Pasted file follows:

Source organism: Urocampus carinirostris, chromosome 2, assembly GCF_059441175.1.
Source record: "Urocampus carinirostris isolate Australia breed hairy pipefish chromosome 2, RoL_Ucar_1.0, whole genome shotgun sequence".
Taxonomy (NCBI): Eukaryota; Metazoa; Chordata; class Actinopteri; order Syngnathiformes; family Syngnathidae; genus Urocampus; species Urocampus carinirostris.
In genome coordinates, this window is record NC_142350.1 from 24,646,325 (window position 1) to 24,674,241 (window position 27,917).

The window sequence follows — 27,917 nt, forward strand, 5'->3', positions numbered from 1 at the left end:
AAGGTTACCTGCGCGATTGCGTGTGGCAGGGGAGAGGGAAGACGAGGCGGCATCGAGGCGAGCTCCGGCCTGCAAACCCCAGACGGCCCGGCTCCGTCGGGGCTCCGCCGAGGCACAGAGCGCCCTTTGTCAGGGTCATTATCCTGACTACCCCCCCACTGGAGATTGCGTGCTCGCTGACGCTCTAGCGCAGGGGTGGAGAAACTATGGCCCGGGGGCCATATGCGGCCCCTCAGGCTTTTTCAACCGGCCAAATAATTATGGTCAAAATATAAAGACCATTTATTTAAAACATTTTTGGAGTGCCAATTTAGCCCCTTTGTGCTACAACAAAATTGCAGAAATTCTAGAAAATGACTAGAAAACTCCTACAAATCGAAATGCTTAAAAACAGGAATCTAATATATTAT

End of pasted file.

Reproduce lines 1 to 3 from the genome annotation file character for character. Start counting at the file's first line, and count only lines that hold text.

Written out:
Source organism: Urocampus carinirostris, chromosome 2, assembly GCF_059441175.1.
Source record: "Urocampus carinirostris isolate Australia breed hairy pipefish chromosome 2, RoL_Ucar_1.0, whole genome shotgun sequence".
Taxonomy (NCBI): Eukaryota; Metazoa; Chordata; class Actinopteri; order Syngnathiformes; family Syngnathidae; genus Urocampus; species Urocampus carinirostris.